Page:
ON the afternoon of May 6, 2010, shortly before 3 o’clock, the stock market plummeted. In just 15 minutes, the Dow tumbled 600 points — bringing its loss for the day to nearly 1,000. Then, just as fast, and just as inexplicably, it sprang back nearly 600 points, like a bungee jumper.
It was one of the most harrowing moments in Wall Street history. And for many people outside financial circles, it was the first clue as to just how much new technology was changing the nation’s financial markets. The flash crash, a federal report later concluded, “portrayed a market so fragmented and fragile that a single large trade could send stocks into a sudden spiral.” It turned out that a big mutual fund firm had sold an unusually large number of futures contracts, setting off a feedback loop among computers at H.F.T. firms that sent the market into a free fall.
Despite computers’ many benefits — faster, cheaper trades, and mind-boggling analytics — they have been causing problems on Wall Street for years. Technology has fostered so-called hot money — money that quickly shifts from one stock to another, or one market to another, always seeking higher returns. Computer-driven program trading was developed in the 1980s and was a contributing factor in the 1987 market crash, though it wasn’t the main culprit, as many initially thought.
Since the 2010 flash crash, mini flash crashes have occurred with surprising regularity in a wide range of individual stocks. Last spring, a computer glitch scuttled the initial public offering of one of the nation’s largest electronic exchanges, BATS, and computer problems at the Nasdaq stock market dogged the I.P.O. of Facebook.
And last month, Knight Capital, a brokerage firm at the center of the nation’s stock market for almost a decade, nearly collapsed after it ran up more than $400 million of losses in minutes, because of errant technology. It was just the latest high-profile case of Wall Street computers gone wild.
High-frequency traders didn’t cause all of these problems. But these traders and their computers embody the escalating technological arms race raging across financial industry.
The stock market establishment says the recent mishaps distract from the enormous benefits that technology has brought. The new trading outlets have democratized the system and made it possible to trade any time, anywhere. Competition has forced exchanges and trading firms to reduce the commissions they charge. George U. Sauter, chief investment officer at the mutual fund giant Vanguard, has said the shift saved hundreds of millions of dollars for Vanguard investors.
James Angel, a professor at Georgetown University and a member of the board of Direct Edge, said Mr. Arnuk and Mr. Saluzzi were stoking irrational fears of a market that is providing good returns to investors. Mr. Angel compared them to people “who gripe that their cellphone is too complicated, ignoring the fact that 20 years ago they didn’t even have a cellphone.”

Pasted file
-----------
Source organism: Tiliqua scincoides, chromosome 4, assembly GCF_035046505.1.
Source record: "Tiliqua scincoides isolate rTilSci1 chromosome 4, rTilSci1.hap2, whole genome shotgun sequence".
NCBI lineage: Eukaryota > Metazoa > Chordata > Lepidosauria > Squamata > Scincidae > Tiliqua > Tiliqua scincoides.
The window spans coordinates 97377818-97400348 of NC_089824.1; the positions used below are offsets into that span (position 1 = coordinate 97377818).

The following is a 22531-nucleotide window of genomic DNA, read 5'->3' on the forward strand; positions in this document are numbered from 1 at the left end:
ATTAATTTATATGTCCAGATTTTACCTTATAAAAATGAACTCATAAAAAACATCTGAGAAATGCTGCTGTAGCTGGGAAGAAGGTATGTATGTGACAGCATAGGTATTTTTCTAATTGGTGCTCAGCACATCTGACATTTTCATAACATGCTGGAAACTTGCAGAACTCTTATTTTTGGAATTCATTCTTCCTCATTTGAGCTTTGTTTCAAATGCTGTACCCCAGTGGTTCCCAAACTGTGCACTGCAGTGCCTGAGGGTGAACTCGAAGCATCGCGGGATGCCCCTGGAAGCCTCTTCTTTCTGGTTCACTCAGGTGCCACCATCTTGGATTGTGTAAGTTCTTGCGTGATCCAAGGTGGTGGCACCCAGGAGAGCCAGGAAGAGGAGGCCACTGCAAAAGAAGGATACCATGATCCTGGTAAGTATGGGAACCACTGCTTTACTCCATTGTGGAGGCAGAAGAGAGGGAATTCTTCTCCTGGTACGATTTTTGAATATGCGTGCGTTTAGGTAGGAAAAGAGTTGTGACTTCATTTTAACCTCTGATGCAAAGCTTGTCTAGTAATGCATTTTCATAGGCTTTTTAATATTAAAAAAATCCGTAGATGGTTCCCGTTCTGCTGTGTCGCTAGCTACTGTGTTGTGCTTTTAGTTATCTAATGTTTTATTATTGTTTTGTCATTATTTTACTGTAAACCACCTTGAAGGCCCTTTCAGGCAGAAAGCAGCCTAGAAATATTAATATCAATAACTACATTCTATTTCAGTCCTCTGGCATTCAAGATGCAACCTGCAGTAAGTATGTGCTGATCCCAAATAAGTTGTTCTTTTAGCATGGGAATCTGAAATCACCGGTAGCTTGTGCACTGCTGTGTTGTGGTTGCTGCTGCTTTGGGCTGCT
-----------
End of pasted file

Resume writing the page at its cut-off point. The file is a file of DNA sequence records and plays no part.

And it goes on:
But Mr. Arnuk and Mr. Saluzzi say such assessments ignore the hidden costs of high-frequency trading, particularly the market instability it can create.
They say firms that dominate the market often stop trading during times of crisis, when they are needed the most. They also contend that ordinary investors are paying more for their stocks, not less, because computerized traders pick up information about stock orders and push up prices before orders can be filled. Traders of all sorts have split orders into smaller and smaller blocks, making it harder for everyone to complete some types of basic trades.
“They took one of the most simple processes in the world, matching up supply and demand, and made it such a complicated labyrinth,” Mr. Arnuk said.
He and Mr. Saluzzi trace the roots of the market’s current travails to a number of regulatory changes over the last two decades. But they give the starring role to a set of rules adopted in 2007 by the Securities and Exchange Commission. The rules are known as the Regulation National Market System, or Reg N.M.S.
Before those rules, computerized trading had been steadily growing, but the market was still dominated by the human traders on the floor of the New York Stock Exchange. Reg N.M.S. broke the Big Board’s domination by requiring that orders be sent to the trading platform with the best price. This seemingly small change led to a proliferation of new platforms, like dark pools. It also put a premium on speed, giving an advantage to firms that could place orders first and take advantage of minuscule price differences among exchanges.
At Themis, Mr. Arnuk and Mr. Saluzzi soon noticed they were having trouble completing what previously were easy orders. When they tried to buy stock at the price listed on an exchange, the price would disappear almost as soon as they entered their order. Then it would reappear — at a penny or more higher.